Proof of Thousands of ILAS Mis-Sales (Part II)

To the Hong Kong Monetary Authority and other ILAS regulators:

I have one more question to add to the others, but first I need to again quote the HKMA’s rule on gifts:

“3.1 Use of gifts

To avoid distracting customers’ attention from the nature and risks associated with ILAS products, AIs should not offer financial or other incentives (e.g. gifts) for promoting ILAS products. Discount of fees and charges, and the offering of any gifts for brand promotion, relationship building or other purposes not directly related to the promotion of ILAS products will not fall foul of this requirement.”

It appears to me that the way insurance intermediaries are using the so-called “bonus allocation” of ILAS products runs afoul of HKMA’s gift rule. I’ll illustrate with an example.

I know a victim who was mis-sold some ILAS products by an agent at AXA’s Swiss Privilege. The agent later quit his job at Swiss Privilege and began working at Bank of China. Once at Bank of China, he called the victim and asked her to surrender a single premium ILAS policy that he previously sold her, and then move the remaining money to a much worse regular premium ILAS policy at Bank of China. This policy (Zurich Vista) had much higher annual management fees, and it would take more than three times longer to mature. Over the life of the policy, the victim would be expected to contribute 4 times as much money as was being moved out of the first policy. She didn’t know this, but she trusted the agent when he said he would make the policy switch worthwhile by giving her a gift: a so-called bonus allocation of 35% for the first 12 months of the policy. He said this “free money” would more than compensate her for the surrender penalty losses, and she’d be even better off than before. Although this was not true, the victim, who someone with almost zero investment experience, was defenseless to know otherwise. Perhaps because the agent knew he was breaking rules, or because he was afraid of being sued by his former employer for poaching clients, he asked a colleague at Bank of China to handle the victim’s paperwork, to cover his tracks.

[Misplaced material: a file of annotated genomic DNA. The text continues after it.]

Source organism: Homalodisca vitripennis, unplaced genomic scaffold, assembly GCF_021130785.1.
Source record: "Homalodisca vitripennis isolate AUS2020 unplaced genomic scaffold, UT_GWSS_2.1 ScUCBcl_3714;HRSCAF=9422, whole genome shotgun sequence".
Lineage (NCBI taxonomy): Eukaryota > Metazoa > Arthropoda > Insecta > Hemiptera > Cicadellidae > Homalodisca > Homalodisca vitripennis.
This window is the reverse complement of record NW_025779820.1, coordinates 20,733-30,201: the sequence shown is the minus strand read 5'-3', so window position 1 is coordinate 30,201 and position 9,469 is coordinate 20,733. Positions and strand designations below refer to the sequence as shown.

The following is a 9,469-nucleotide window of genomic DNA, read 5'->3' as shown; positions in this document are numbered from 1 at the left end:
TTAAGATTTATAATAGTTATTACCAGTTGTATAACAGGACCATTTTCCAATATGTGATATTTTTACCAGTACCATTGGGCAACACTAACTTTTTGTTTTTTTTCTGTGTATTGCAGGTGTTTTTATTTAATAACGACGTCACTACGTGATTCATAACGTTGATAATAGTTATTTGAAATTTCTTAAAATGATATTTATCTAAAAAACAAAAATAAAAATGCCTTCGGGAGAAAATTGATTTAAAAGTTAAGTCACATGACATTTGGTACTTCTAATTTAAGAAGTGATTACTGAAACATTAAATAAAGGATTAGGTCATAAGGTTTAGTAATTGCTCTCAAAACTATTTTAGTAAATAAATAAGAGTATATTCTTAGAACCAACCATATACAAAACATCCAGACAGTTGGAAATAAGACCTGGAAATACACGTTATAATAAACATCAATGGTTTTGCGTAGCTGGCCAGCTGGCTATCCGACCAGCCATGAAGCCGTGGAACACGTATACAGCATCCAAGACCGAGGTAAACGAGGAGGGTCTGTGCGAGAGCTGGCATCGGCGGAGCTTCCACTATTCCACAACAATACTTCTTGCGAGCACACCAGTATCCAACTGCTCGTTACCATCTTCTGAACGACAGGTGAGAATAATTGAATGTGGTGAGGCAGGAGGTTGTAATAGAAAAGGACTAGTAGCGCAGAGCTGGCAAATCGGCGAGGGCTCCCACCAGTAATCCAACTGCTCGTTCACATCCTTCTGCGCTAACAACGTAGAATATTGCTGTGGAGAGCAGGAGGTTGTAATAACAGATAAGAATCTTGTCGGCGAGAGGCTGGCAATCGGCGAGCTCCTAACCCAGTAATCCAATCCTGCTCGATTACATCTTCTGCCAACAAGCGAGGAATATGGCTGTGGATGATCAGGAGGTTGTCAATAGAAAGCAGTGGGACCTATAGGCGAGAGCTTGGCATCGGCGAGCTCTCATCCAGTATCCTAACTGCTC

Some time later, the victim received an almost identical offer to surrender her ILAS policies at Swiss Privilege and move the remaining money to a Zurich Vista policy at Sun Hung Kai Financial. SHKF was offering “free money” (the so-called bonus allocation) to make up for surrender penalty losses.

It appears to me that the way Sung Hung Kai Financial and Bank of China were using bonus allocation to bait and trap clients was breaking HKMA’s gift rules. The purpose of the “free money” was to distract the customer’s attention away from the high fees and associated risks.

Of course SHKF and BOC will argue to authorities that the “bonus allocation” is a discount in fees, which does not break the gift rule, but if that is really true, then why weren’t they marketing the bonus to clients as a discount in fees? Why were they misleading clients into believing they were getting a gift of free money, when really the clients were just getting ripped off?

I would like to ask HKMA to issue a public statement on whether they regard the offering of “bonus allocation” with ILAS policies to be a breach in their gift rule, at least in some instances, if not all instances. If so, does HKMA think offending companies deserve to be punished and mis-sold consumers deserve to be compensated?

I would also like to ask for a public statement from other ILAS regulators on whether they agree with HKMA’s assessment of this issue. I am cc-ing this letter to the media and the Legislative Council. I am also posting it at TheRapeOfHongKong.com.

Thanks for everyone’s time,

Lindell Lucy

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